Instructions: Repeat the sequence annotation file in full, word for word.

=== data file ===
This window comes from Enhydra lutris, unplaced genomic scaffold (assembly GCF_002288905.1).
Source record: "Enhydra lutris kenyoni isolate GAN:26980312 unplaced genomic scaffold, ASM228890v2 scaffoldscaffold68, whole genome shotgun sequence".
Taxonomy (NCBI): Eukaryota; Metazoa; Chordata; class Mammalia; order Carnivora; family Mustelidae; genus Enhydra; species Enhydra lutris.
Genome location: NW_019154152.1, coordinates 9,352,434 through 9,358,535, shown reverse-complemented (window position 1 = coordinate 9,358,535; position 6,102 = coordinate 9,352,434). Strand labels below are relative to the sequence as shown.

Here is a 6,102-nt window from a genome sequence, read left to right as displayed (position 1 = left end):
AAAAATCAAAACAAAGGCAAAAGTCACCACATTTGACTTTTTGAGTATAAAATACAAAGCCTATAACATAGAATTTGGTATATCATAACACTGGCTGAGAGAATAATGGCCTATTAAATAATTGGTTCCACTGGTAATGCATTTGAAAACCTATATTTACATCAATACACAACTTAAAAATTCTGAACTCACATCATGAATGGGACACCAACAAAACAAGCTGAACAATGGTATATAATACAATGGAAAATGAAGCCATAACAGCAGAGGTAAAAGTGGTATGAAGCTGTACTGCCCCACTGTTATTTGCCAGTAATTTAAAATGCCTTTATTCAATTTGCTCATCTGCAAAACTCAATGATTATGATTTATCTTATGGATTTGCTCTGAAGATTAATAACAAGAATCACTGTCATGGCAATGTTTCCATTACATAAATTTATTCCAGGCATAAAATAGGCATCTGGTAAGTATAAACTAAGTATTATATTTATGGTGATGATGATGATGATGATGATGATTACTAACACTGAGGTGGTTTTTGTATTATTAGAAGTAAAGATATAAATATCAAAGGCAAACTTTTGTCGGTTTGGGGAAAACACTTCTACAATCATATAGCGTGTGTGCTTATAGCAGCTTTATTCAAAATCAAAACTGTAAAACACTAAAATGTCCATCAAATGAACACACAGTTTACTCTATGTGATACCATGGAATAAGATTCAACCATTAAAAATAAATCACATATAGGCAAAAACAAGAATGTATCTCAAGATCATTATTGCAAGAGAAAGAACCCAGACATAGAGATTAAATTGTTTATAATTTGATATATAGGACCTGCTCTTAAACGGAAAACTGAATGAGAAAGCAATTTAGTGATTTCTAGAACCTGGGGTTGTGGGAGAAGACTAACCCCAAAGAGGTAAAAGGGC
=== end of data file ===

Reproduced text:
This window comes from Enhydra lutris, unplaced genomic scaffold (assembly GCF_002288905.1).
Source record: "Enhydra lutris kenyoni isolate GAN:26980312 unplaced genomic scaffold, ASM228890v2 scaffoldscaffold68, whole genome shotgun sequence".
Taxonomy (NCBI): Eukaryota; Metazoa; Chordata; class Mammalia; order Carnivora; family Mustelidae; genus Enhydra; species Enhydra lutris.
Genome location: NW_019154152.1, coordinates 9,352,434 through 9,358,535, shown reverse-complemented (window position 1 = coordinate 9,358,535; position 6,102 = coordinate 9,352,434). Strand labels below are relative to the sequence as shown.

Here is a 6,102-nt window from a genome sequence, read left to right as displayed (position 1 = left end):
AAAAATCAAAACAAAGGCAAAAGTCACCACATTTGACTTTTTGAGTATAAAATACAAAGCCTATAACATAGAATTTGGTATATCATAACACTGGCTGAGAGAATAATGGCCTATTAAATAATTGGTTCCACTGGTAATGCATTTGAAAACCTATATTTACATCAATACACAACTTAAAAATTCTGAACTCACATCATGAATGGGACACCAACAAAACAAGCTGAACAATGGTATATAATACAATGGAAAATGAAGCCATAACAGCAGAGGTAAAAGTGGTATGAAGCTGTACTGCCCCACTGTTATTTGCCAGTAATTTAAAATGCCTTTATTCAATTTGCTCATCTGCAAAACTCAATGATTATGATTTATCTTATGGATTTGCTCTGAAGATTAATAACAAGAATCACTGTCATGGCAATGTTTCCATTACATAAATTTATTCCAGGCATAAAATAGGCATCTGGTAAGTATAAACTAAGTATTATATTTATGGTGATGATGATGATGATGATGATGATTACTAACACTGAGGTGGTTTTTGTATTATTAGAAGTAAAGATATAAATATCAAAGGCAAACTTTTGTCGGTTTGGGGAAAACACTTCTACAATCATATAGCGTGTGTGCTTATAGCAGCTTTATTCAAAATCAAAACTGTAAAACACTAAAATGTCCATCAAATGAACACACAGTTTACTCTATGTGATACCATGGAATAAGATTCAACCATTAAAAATAAATCACATATAGGCAAAAACAAGAATGTATCTCAAGATCATTATTGCAAGAGAAAGAACCCAGACATAGAGATTAAATTGTTTATAATTTGATATATAGGACCTGCTCTTAAACGGAAAACTGAATGAGAAAGCAATTTAGTGATTTCTAGAACCTGGGGTTGTGGGAGAAGACTAACCCCAAAGAGGTAAAAGGGC